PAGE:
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Morning Edition
Friday, March 10, 2006

Minnesota Public Radio Stories

National Public Radio Stories

  • Abu Ghraib Prison Closing, Prisoners Moving
    The United States military says it will start moving thousands of prisoners out of the infamous Abu Ghraib prison to a new facility near Baghdad's airport. The goal is to hand over the facility to Iraqi authorities as soon as possible.
  • Ports Showdown Averted, White House Relieved
    A Persian Gulf shipping company that had hoped to take over terminal operations at six American ports has backed out of the deal. The announcement may have averted a major showdown between the White House and Republican members of Congress who opposed the transaction.
  • Government Report Questions N.Y.-N.J. Ports
    A report by the Department of Homeland Security criticizes lax screening of truck drivers by the Port Authority of New York and New Jersey. The report says drivers using phony documents, or having criminal records, have received passes to work at ports operated by the authority, compromising security.
  • Pioneering the Future of Personal Data
    Jeff Jonas, chief scientist with IBM's Entity Analytic Solutions, talks about the future of privacy protection. Jonas has pioneered technology that allows companies to continue sharing massive amounts of personal data with fewer risks of abuse.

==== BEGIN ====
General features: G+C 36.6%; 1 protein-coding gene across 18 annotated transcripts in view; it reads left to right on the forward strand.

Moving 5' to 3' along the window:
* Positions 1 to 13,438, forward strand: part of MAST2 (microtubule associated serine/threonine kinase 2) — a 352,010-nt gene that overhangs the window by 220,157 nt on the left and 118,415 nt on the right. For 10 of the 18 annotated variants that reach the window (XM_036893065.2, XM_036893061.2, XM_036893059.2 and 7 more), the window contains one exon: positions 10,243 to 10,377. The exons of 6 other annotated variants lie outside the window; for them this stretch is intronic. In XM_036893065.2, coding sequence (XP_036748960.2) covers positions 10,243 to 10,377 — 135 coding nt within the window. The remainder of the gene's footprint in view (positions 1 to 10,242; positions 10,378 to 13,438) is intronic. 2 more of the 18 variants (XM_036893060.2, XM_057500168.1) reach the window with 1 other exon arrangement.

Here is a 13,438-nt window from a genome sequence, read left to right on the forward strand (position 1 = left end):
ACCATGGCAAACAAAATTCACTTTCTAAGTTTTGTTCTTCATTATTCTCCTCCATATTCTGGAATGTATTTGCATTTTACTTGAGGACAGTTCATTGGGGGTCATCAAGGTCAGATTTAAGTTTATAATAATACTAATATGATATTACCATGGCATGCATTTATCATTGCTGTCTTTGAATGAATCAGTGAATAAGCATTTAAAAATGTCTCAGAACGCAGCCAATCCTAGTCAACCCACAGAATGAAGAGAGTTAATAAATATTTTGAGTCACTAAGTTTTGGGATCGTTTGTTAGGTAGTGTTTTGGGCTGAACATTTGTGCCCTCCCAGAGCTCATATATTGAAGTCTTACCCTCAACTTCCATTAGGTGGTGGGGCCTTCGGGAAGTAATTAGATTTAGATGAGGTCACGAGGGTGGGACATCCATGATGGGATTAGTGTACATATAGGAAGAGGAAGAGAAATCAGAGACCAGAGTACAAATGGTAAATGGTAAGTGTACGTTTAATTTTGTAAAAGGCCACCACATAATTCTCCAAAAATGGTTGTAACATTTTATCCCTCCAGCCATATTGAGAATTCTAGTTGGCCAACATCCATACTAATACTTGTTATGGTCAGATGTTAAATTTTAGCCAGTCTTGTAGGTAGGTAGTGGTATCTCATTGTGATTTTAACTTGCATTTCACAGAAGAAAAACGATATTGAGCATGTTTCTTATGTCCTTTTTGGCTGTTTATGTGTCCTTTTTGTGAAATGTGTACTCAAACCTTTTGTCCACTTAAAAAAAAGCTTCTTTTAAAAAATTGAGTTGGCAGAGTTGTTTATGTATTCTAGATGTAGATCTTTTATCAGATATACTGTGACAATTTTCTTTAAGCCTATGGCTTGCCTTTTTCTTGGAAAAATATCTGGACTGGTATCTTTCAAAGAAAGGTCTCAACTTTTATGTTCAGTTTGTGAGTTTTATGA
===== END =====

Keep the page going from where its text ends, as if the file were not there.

• O'Connor Decries Republican Attacks on Courts
    Newly retired Supreme Court Justice Sandra Day O'Connor took on conservative Republican critics of the courts in a speech Thursday. She told an audience at Georgetown University that Republican proposals, and their sometimes uncivil tone, pose a danger to the independence of the judiciary, and the freedoms of all Americans.
  • New Probe to Rendezvous with Mars
    If all goes well, a powerful, new space probe will arrive Friday at Mars. As the name suggests, the Mars Reconnaissance Orbiter will not land on the surface. It's designed to view the entire planet from an altitude of about 200 miles. But first it has to arrive safely, and that's been no easy feat for missions to Mars.
  • First Female President Takes Office in Chile
    Chile's first female president, Michelle Bachelet, takes office on Saturday. Bachelet is a socialist pediatrician who was a political prisoner during the right-wing government of Gen. Augusto Pinochet. Secretary of State Condoleezza Rice is attending the inauguration.
  • Composers' Manuscripts Head for Juilliard
    A treasure trove of composers' manuscripts has been donated to Juilliard. The music school's collection of 139 priceless documents includes works by Beethoven, Brahms and Handel. Renee Montagne talks with Miles Hoffman about the collection's significance.
  • Foreclosures Rise with Slowing Housing Market
    With the housing market cooling off in some parts of the country, foreclosures are becoming more common. Steve Inskeep talks with Bill Brennan, director of the Home Defense Program of the Atlanta Legal Aid Society, about the reasons behind record foreclosures in Atlanta.
  • New Tax Credit Benefits Buyers of Hybrid Cars
    If you're contemplating buying a hybrid, this might be a good year to do it. In an effort to boost sales of the vehicles, Congress last year approved legislation giving consumers who buy hybrids a break on their 2006 federal income taxes: a new tax credit that could total more than $3,000. But while the new law provides additional incentive for car buyers to go green, it's also complicated.

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